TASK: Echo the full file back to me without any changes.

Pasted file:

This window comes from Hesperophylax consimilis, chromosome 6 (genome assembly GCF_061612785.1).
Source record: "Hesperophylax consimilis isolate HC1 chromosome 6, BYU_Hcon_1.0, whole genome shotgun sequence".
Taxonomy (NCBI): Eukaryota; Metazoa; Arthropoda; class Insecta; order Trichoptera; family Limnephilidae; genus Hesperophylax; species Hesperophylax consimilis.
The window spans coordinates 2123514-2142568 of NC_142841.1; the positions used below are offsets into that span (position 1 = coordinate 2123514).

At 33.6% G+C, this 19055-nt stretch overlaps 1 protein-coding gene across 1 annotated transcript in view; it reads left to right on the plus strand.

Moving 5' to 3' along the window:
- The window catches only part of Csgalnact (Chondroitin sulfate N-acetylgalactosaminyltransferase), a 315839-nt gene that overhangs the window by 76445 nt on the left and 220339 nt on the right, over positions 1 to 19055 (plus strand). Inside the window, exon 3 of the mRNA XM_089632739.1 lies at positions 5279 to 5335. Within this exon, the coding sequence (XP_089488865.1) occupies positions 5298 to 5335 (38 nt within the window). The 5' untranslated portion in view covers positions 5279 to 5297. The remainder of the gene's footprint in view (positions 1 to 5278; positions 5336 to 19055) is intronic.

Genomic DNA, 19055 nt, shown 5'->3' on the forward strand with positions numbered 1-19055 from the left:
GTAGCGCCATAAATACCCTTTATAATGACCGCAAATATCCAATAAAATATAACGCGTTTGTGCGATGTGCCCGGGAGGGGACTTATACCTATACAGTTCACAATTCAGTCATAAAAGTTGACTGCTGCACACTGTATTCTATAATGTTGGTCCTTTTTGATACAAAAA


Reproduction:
This window comes from Hesperophylax consimilis, chromosome 6 (genome assembly GCF_061612785.1).
Source record: "Hesperophylax consimilis isolate HC1 chromosome 6, BYU_Hcon_1.0, whole genome shotgun sequence".
Taxonomy (NCBI): Eukaryota; Metazoa; Arthropoda; class Insecta; order Trichoptera; family Limnephilidae; genus Hesperophylax; species Hesperophylax consimilis.
The window spans coordinates 2123514-2142568 of NC_142841.1; the positions used below are offsets into that span (position 1 = coordinate 2123514).

At 33.6% G+C, this 19055-nt stretch overlaps 1 protein-coding gene across 1 annotated transcript in view; it reads left to right on the plus strand.

Moving 5' to 3' along the window:
- The window catches only part of Csgalnact (Chondroitin sulfate N-acetylgalactosaminyltransferase), a 315839-nt gene that overhangs the window by 76445 nt on the left and 220339 nt on the right, over positions 1 to 19055 (plus strand). Inside the window, exon 3 of the mRNA XM_089632739.1 lies at positions 5279 to 5335. Within this exon, the coding sequence (XP_089488865.1) occupies positions 5298 to 5335 (38 nt within the window). The 5' untranslated portion in view covers positions 5279 to 5297. The remainder of the gene's footprint in view (positions 1 to 5278; positions 5336 to 19055) is intronic.

Genomic DNA, 19055 nt, shown 5'->3' on the forward strand with positions numbered 1-19055 from the left:
GTAGCGCCATAAATACCCTTTATAATGACCGCAAATATCCAATAAAATATAACGCGTTTGTGCGATGTGCCCGGGAGGGGACTTATACCTATACAGTTCACAATTCAGTCATAAAAGTTGACTGCTGCACACTGTATTCTATAATGTTGGTCCTTTTTGATACAAAAA